seamus dubhghaill

Promoting Irish Culture and History from Little Rock, Arkansas, USA


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Death of Professional Golfer Christy O’Connor Jnr

christy-o-connor-jnrChristy O’Connor Jnr, professional golfer, dies on January 6, 2016 in Tenerife, Canary Islands. He is known as “Junior” as he is a nephew of golfer Christy O’Connor Snr.

O’Connor is born in Knocknacarra, County Galway, near Salthill, on August 19, 1948, the son of Elizabeth (née Noone) and John O’Connor. The family farms cattle and pigs near a golf club.

O’Connor turns professional in 1967. The PGA European Tour officially begins in 1972, and O’Connor makes the top hundred on the Order of Merit in each of its first twenty-one seasons, with a best ranking of seventh in 1975. He wins four European Tour events. As a senior he competes on both the European Senior Tour and the United States based Champions Tour, and wins two Senior British Open titles (before it becomes one of the senior majors) and two Champions Tour events.

In 1992 O’Connor wins the Dunhill British Masters at the Woburn Golf Club, his fourth and final European Tour victory, with scores of 71, 67, 66, 66. A weather-interrupted tournament means that 36 holes have to be played on Sunday. At 44 years, O’Connor is the oldest player in the field.

O’Connor plays in the Ryder Cup twice. In 1975 he is a member of a losing Great Britain & Ireland team and in 1989 he is part of a European team which ties the match to retain the trophy. His personal record is one win, three losses and no ties. His win over Fred Couples is best remembered for a stunning 2 iron shot on the last hole at The Belfry which he leaves just 4 feet from the hole.

O’Connor is also active in golf course design, being involved in the design of at least 18 courses in Ireland, and many more abroad.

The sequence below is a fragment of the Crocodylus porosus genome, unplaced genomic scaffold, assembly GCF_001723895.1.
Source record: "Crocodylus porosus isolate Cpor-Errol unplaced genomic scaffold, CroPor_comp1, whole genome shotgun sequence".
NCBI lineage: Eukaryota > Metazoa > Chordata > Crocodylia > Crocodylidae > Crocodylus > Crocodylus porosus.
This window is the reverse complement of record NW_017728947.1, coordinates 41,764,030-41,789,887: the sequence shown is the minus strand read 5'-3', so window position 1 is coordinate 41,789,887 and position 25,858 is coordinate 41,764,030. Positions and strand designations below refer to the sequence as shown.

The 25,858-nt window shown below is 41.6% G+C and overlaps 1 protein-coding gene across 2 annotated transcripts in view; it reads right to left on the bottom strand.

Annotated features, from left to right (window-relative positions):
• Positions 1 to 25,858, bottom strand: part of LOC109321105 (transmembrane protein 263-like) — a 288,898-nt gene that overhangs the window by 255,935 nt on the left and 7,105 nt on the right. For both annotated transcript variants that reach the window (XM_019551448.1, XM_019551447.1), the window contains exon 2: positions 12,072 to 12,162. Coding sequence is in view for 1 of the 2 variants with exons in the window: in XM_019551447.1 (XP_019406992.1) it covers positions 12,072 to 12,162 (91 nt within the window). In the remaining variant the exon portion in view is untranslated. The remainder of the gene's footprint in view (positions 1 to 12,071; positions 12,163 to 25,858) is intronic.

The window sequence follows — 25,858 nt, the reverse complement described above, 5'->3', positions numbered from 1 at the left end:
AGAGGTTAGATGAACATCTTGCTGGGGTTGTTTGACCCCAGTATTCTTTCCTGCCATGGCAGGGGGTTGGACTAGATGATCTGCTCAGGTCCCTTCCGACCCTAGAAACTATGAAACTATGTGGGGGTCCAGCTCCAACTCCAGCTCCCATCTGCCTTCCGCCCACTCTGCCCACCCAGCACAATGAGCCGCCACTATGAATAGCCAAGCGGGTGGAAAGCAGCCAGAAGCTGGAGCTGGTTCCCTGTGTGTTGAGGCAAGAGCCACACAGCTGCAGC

Christy O’Connor Jnr dies while on holiday with his wife Ann on January 6, 2016 in Tenerife, Canary Islands.

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Death of Open Champion Fred Daly

fred-dalyFrederick J. Daly, Northern Irish professional golfer best known for winning The Open Championship in 1947 at the Royal Liverpool Golf Club, Hoylake, dies on November 18, 1990.

Born in Portrush, County Antrim, Daly is the only Irishman from either side of the border to have won The Open until Pádraig Harrington wins it in 2007 and the only Northern Irish major winner until Graeme McDowell wins the U.S. Open in 2010. Daly wins the Open in 1947 while professional to the Balmoral Club in Belfast. He wins with a score of 293, a single stroke ahead of runners-up Reg Horne and amateur Frank Stranahan.

During his acceptance speech at Royal Liverpool, Daly says he is very honoured to receive the Claret Jug and take it back to Northern Ireland. He goes on to say that the trophy has never been to Ireland and that he is hoping that the change of air will help it. There is much applause and laughter at his humorous comments.